A Lovely List Of The Top Advertising Awards
Put yourself in a marketing client’s shoes. They want to find and select a new advertising, digital or design firm. How to do that? They ask friends; take hours searching the Internet; maybe your agency got its account-based marketing down and the client now knows about the agency; the client hires an agency search consultant or… maybe they look at the top advertising and design awards to find an agency that a third party loves. A third party that gave the agency an award and big kisses. In a world of over 4 trillion ad and digital agencies, a client needs some help.
This list provides a list of the top advertising and design awards plus: deep thoughts on why you should even bother doing the advertising award game. This game is costly and time-consuming.
Across my global and regional advertising career, I’ve won big creative awards like the One Show, EFFIES and regional ad awards. There is a system to winning… Here are my views on advertising awards objectives and strategies. It is mindblowing how many advertising agencies do not know how to enter an award show — to win.
Note: This advertising awards list gets updated. Let me know if I am missing an award.
Another note: This is obvious but is worth mentioning. Even if you do not want to send out an award entry, these websites will point you to a great place to steal ‘winning’ ideas.
Advertising Awards Are Good… But, Maybe Start Here: Why Enter Award Shows? Do You Have A Strategy?
Winning the right advertising awards is good for business and agency and client morale. Just make sure you know why you are entering. Too many agencies don’t approach the award process with a plan or objectives beyond the search for ego fulfillment. This can make the whole effort a bit too C R A Z Y. But, you know that. Or, do you? Go here to hear an advertising award judge on his less than optimal experience reading agency entries.
I have a memory about the power of awards from my first day at Saatchi & Saatchi London way back in the 1990s. I walked through the creative floor and noticed a tall glass case randomly stuffed with lots of creative trophies. This haphazard display delivered two messages: 1) Saatchi wins lots of awards and 2) they don’t take these too seriously. Of course, the second point was bull shit. Saatchi was always about looking like a winner and the award case proved that point in a cheeky manner. It worked better than the usual and obvious shelf of awards that sit behind the ad agency receptionist’s head.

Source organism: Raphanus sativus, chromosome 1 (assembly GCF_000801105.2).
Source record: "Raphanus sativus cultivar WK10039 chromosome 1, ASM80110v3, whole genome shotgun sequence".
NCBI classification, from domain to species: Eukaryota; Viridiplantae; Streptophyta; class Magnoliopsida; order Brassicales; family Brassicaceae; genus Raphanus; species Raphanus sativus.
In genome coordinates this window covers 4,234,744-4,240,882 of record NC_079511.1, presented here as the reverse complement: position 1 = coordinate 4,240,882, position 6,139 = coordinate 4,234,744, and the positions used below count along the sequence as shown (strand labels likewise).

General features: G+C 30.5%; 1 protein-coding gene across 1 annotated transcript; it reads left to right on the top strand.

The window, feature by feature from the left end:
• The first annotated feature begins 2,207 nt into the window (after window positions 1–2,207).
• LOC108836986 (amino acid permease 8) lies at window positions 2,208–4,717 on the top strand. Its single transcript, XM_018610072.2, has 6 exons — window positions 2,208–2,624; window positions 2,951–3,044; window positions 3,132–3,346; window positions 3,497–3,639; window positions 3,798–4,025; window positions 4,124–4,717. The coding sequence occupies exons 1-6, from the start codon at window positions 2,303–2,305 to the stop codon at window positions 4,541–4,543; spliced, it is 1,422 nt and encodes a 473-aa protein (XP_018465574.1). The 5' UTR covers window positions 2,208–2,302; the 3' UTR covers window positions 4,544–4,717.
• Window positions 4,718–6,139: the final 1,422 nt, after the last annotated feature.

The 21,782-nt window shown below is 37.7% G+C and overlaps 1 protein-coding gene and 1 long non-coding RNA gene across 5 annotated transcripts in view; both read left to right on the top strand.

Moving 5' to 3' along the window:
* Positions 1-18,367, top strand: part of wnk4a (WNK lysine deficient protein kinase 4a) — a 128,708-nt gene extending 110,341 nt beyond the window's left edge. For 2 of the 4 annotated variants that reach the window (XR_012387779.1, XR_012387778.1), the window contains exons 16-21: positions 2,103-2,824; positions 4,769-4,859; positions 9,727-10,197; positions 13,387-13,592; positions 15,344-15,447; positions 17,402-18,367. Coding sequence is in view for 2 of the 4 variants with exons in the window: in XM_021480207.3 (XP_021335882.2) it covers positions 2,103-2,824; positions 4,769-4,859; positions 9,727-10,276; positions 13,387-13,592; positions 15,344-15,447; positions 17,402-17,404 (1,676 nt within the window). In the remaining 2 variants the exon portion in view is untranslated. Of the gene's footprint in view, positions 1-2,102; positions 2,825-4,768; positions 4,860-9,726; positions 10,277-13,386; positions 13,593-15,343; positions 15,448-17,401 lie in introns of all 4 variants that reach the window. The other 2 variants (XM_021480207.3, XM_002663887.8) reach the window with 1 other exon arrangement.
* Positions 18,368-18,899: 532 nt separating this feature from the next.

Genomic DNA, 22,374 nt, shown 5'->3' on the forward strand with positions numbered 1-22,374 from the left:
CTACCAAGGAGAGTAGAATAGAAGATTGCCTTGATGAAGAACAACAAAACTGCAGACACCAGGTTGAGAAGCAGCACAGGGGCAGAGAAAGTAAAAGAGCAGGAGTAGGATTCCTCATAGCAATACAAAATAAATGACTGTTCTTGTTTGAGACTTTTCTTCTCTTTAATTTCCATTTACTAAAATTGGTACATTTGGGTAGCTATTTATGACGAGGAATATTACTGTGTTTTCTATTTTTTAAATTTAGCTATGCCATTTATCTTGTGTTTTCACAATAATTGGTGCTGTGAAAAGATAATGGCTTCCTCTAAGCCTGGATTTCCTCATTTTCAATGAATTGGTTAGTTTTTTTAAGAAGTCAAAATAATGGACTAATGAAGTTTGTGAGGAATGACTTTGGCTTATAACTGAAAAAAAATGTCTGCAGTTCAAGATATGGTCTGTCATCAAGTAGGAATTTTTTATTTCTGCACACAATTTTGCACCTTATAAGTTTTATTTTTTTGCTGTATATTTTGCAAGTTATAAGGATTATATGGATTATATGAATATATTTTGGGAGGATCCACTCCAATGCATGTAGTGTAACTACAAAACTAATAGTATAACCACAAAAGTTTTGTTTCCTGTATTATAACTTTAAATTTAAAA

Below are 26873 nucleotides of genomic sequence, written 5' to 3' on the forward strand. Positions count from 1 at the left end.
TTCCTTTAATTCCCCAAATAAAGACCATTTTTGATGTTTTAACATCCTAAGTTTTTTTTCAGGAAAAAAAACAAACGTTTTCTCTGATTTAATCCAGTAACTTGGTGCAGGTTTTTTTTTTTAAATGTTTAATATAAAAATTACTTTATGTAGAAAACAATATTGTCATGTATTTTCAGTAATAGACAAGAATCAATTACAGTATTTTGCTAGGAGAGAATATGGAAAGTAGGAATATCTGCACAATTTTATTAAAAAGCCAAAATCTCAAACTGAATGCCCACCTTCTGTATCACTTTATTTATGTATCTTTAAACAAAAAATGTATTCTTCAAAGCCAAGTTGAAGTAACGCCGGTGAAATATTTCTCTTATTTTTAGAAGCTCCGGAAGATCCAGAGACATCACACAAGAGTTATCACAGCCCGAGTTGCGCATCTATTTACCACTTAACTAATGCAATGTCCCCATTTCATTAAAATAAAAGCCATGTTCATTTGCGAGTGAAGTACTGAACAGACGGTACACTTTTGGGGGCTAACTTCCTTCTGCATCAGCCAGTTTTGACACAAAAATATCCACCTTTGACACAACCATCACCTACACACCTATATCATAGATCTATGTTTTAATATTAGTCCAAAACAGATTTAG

I have always had mixed feelings about advertising awards. On one hand, they are, like winning an Academy Award, i.e. ridiculous. No one ad, digital program or actor is the “best.” On the other hand (the one with the wallet), they are way expensive. As an agency owner, I often cringed when a creative director came to me with his hand out asking us to spend hundreds on award entries.
However money aside, advertising awards have some very big advantages for agencies, clients, and creative-class workers:
The awards celebrate creativity itself. Creative strategies, art, copy and the media platforms that deliver the work.
They help our most talented people get noticed.
They help smart well-designed agencies get noticed by occasionally confused clients who need second party confirmation when selecting an agency. To me, this is a very important point and one that makes writing those increasingly expensive entry checks worth the cost. Awards should be a big part of an agency’s business development program – not just an ego stroker.
To put all of this go-for-it into context, I wrote about the Portland agency Pollinate a few years back that has done very well (!) by hammering Advertising Age’s Small Agency awards show. The blog post, “How To Win The Ad Age Small Agency Award? Twice?” is a demonstration of the value of entering and winning an award that has meaning for prospective clients because it is delivered via an industry-leading publication. Check it out.
Last point before the list. Award judges have told me that around 30% of agencies do not know how to create an entry that is designed to win. Poor copy, poor strategy, even typos. Many agencies rush through the process at the very last minute. Do you? Do you have an annual award plan? Who is in charge?